“It’s not surprising that we find as people get more aware of the details and as implementation begins that there are problems that arise that give people a chance to think about whether they are as supportive as they perhaps were when it got started,” said Michael Feuer, dean of the Graduate School of Education and Human Development at George Washington University.
Terry Holliday, the state commissioner of education in Kentucky – the first state to adopt Common Core – said much of the opposition stems from a convergence of concerns over waivers to some provisions of the No Child Left Behind Act, as well as attempts to tie teacher performance evaluations to standardized test scores. Those issues “have led the public to connect the Common Core with somewhat of a federal overreach into education,” Holliday said.
“The rush to implement the standards has also led to inadequate support of teachers, inadequate communication with the public and a major pushback, I think, from teachers who have connected Common Core with standardized testing, which is connected to their evaluations, and they really question the validity and reliability of that practice,” Holliday continued.
Education leaders in California remain committed to the standards, which are supported by the California Department of Education and the State Board of Education, the governor and Legislature, and organizations representing parents, teachers and school boards.
The Gallup Poll results come as the California Department of Education on Tuesday launched a “Common Core Toolkit” for educators to use to help explain the new standards to parents and the public.
The online database “is a collection of research, recommendations, and sample communications designed to help educators increase their own and the public’s understanding of the kinds of instruction, testing, and support needed to fulfill the potential of the Common Core,” according a news release announcing the effort. Educators can learn more about the toolkit in a series of webinars planned for Aug. 27 and 28.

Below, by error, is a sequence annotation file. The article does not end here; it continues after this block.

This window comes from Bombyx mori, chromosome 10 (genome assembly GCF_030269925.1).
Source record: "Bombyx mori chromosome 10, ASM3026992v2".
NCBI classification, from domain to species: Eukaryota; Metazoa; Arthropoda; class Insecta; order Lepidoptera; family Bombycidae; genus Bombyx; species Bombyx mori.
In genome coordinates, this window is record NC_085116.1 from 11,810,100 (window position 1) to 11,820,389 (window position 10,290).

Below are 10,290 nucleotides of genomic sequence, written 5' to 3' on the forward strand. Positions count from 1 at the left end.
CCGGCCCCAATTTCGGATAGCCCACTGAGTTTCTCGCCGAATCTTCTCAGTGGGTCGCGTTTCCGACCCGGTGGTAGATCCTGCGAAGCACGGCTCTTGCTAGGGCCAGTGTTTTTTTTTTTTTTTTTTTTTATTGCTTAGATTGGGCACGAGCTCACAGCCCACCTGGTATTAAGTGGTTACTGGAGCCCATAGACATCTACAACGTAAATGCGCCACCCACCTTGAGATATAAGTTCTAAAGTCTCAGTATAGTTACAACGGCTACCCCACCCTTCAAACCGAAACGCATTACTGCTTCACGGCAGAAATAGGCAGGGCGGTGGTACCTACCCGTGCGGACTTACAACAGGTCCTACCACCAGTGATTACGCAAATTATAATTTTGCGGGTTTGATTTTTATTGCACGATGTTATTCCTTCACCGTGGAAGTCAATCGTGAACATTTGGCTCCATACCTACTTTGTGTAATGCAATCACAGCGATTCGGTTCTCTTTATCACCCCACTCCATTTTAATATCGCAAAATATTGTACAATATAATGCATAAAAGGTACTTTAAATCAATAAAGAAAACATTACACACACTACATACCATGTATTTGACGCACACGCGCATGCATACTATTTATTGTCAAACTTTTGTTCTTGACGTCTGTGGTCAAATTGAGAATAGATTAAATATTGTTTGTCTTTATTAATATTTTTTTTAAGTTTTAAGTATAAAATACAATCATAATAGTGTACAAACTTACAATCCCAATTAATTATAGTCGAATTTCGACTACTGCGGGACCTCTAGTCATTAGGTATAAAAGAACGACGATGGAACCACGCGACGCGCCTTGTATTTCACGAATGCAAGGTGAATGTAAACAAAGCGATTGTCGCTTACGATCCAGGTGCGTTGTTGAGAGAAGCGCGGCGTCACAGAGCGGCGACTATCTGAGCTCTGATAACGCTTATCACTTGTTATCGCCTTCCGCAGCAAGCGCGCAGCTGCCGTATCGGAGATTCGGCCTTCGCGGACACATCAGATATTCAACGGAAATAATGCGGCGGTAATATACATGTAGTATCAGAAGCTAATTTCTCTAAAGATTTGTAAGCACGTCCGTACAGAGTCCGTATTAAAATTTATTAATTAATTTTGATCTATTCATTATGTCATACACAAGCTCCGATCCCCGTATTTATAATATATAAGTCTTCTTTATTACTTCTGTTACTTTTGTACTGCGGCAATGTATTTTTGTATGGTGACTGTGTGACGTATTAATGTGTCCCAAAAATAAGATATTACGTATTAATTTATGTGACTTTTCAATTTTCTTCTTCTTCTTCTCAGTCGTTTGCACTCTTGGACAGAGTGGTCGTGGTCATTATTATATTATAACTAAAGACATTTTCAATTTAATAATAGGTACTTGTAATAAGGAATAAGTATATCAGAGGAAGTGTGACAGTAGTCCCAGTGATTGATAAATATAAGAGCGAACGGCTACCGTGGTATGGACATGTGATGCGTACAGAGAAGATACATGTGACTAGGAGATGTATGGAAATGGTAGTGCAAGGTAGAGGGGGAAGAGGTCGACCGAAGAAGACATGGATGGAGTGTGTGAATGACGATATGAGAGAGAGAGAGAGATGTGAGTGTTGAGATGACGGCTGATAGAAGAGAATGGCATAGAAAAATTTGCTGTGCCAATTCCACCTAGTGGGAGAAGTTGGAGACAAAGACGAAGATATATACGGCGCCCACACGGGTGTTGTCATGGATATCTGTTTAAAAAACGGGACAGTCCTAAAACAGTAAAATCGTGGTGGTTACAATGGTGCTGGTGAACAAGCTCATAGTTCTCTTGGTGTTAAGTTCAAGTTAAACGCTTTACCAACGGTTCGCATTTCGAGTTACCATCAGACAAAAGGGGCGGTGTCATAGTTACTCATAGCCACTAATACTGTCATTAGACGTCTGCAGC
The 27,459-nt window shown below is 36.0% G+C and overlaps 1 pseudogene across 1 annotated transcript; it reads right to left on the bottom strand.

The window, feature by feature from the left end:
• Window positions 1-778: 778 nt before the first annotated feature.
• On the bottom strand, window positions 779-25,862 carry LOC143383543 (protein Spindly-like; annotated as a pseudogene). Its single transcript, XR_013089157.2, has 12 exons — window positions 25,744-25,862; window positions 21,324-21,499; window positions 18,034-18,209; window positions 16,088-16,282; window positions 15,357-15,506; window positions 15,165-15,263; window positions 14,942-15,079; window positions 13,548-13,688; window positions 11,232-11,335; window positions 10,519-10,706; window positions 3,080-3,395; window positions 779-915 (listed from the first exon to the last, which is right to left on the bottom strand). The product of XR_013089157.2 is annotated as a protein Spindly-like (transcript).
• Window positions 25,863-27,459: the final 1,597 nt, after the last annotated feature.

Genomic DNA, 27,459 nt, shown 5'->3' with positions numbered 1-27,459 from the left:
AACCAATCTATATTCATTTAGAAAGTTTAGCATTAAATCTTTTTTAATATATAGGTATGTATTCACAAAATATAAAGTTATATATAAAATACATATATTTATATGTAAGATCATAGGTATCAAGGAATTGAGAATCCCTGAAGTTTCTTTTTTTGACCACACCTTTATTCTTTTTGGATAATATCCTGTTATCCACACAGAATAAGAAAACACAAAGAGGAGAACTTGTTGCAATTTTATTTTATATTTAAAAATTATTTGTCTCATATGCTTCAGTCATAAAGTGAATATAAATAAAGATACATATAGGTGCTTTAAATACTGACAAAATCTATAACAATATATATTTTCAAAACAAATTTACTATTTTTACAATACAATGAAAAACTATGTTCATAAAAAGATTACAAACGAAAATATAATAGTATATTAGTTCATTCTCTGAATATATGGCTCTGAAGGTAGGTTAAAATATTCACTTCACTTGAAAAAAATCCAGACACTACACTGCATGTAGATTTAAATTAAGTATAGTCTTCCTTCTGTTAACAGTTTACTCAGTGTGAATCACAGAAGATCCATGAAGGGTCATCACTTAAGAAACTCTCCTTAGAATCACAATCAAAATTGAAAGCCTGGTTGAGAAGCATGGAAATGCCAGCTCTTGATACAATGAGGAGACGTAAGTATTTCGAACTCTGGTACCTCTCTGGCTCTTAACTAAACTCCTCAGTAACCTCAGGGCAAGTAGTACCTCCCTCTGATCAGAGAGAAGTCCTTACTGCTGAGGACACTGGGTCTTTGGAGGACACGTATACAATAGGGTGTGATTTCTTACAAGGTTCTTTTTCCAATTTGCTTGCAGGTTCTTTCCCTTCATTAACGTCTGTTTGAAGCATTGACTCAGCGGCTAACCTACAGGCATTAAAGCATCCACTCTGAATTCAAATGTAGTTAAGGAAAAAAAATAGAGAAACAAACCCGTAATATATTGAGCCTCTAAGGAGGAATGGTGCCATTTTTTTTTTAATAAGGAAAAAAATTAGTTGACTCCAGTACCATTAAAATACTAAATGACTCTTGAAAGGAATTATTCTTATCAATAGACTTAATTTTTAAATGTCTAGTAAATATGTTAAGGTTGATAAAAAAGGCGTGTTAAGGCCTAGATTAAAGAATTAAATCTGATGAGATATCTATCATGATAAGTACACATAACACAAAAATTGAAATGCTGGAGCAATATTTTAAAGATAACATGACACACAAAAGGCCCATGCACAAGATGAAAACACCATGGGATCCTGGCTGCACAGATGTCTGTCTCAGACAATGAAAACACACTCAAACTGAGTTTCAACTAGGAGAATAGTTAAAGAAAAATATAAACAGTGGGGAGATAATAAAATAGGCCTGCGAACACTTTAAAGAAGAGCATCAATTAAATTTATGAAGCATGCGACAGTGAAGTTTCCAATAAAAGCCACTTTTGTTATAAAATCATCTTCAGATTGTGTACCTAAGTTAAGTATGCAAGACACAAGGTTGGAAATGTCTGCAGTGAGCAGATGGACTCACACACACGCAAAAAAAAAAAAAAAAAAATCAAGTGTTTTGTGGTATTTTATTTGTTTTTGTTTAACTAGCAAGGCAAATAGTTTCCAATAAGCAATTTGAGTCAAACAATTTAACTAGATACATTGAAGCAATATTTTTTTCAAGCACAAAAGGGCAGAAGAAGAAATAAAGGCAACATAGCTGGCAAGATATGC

The Common Core results were among the highlights of a Gallup Poll that also revealed a growing dissatisfaction with President Barack Obama’s educational policies and an overall positive view of local schools and school boards.
The survey also showed that a majority of Americans support the idea of charter schools, even if they don’t fully understand how they operate. More than 60 percent of respondents said they favored the idea of charter schools, yet large numbers of respondents said they thought charter schools were private and that they could teach religion and charge tuition.
- As in past years, lack of financial support was identified as the “biggest problem” facing public schools.
- A majority of adults (56 percent) feel that local school boards should have the greatest influence over what is taught in public schools.
- Respondents are generally supportive of standardized tests that gauge college readiness, such as the ACT and SAT, but 54 percent said they don’t believe standardized tests in the classroom give teachers useful information about what to teach their students.